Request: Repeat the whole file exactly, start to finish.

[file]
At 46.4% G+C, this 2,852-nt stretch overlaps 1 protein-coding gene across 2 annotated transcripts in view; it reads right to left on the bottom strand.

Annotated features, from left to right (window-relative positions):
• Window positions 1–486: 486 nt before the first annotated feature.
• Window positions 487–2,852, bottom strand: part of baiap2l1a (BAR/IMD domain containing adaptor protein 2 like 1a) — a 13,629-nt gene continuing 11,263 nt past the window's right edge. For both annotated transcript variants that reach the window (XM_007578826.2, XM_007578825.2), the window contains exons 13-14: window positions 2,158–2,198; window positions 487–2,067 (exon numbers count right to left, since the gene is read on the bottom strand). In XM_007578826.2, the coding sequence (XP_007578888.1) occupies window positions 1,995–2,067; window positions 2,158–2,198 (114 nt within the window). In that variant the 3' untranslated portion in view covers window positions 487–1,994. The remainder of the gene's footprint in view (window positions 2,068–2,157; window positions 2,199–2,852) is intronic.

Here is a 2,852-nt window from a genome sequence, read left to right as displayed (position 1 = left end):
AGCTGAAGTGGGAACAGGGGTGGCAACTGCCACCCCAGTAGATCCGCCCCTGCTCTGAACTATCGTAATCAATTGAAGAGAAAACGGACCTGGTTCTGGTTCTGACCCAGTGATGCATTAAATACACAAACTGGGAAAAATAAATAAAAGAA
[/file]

At 46.4% G+C, this 2,852-nt stretch overlaps 1 protein-coding gene across 2 annotated transcripts in view; it reads right to left on the bottom strand.

Annotated features, from left to right (window-relative positions):
• Window positions 1–486: 486 nt before the first annotated feature.
• Window positions 487–2,852, bottom strand: part of baiap2l1a (BAR/IMD domain containing adaptor protein 2 like 1a) — a 13,629-nt gene continuing 11,263 nt past the window's right edge. For both annotated transcript variants that reach the window (XM_007578826.2, XM_007578825.2), the window contains exons 13-14: window positions 2,158–2,198; window positions 487–2,067 (exon numbers count right to left, since the gene is read on the bottom strand). In XM_007578826.2, the coding sequence (XP_007578888.1) occupies window positions 1,995–2,067; window positions 2,158–2,198 (114 nt within the window). In that variant the 3' untranslated portion in view covers window positions 487–1,994. The remainder of the gene's footprint in view (window positions 2,068–2,157; window positions 2,199–2,852) is intronic.

Here is a 2,852-nt window from a genome sequence, read left to right as displayed (position 1 = left end):
AGCTGAAGTGGGAACAGGGGTGGCAACTGCCACCCCAGTAGATCCGCCCCTGCTCTGAACTATCGTAATCAATTGAAGAGAAAACGGACCTGGTTCTGGTTCTGACCCAGTGATGCATTAAATACACAAACTGGGAAAAATAAATAAAAGAA